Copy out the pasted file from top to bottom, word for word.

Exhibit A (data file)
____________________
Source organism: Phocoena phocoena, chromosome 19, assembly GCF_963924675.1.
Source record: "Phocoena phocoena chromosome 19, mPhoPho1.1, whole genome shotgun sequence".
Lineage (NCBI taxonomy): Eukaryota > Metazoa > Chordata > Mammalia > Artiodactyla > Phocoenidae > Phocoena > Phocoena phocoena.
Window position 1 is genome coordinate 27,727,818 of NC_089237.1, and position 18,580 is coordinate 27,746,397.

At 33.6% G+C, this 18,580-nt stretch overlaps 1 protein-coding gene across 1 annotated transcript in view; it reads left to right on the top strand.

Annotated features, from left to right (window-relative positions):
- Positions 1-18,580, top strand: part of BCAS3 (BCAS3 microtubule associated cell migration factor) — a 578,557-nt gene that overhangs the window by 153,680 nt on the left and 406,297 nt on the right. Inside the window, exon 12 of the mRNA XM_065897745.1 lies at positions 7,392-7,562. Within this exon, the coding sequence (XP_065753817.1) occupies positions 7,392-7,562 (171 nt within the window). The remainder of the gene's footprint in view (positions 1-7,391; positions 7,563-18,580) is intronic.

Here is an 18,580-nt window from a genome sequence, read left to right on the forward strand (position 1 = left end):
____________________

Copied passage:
Source organism: Phocoena phocoena, chromosome 19, assembly GCF_963924675.1.
Source record: "Phocoena phocoena chromosome 19, mPhoPho1.1, whole genome shotgun sequence".
Lineage (NCBI taxonomy): Eukaryota > Metazoa > Chordata > Mammalia > Artiodactyla > Phocoenidae > Phocoena > Phocoena phocoena.
Window position 1 is genome coordinate 27,727,818 of NC_089237.1, and position 18,580 is coordinate 27,746,397.

At 33.6% G+C, this 18,580-nt stretch overlaps 1 protein-coding gene across 1 annotated transcript in view; it reads left to right on the top strand.

Annotated features, from left to right (window-relative positions):
- Positions 1-18,580, top strand: part of BCAS3 (BCAS3 microtubule associated cell migration factor) — a 578,557-nt gene that overhangs the window by 153,680 nt on the left and 406,297 nt on the right. Inside the window, exon 12 of the mRNA XM_065897745.1 lies at positions 7,392-7,562. Within this exon, the coding sequence (XP_065753817.1) occupies positions 7,392-7,562 (171 nt within the window). The remainder of the gene's footprint in view (positions 1-7,391; positions 7,563-18,580) is intronic.

Here is an 18,580-nt window from a genome sequence, read left to right on the forward strand (position 1 = left end):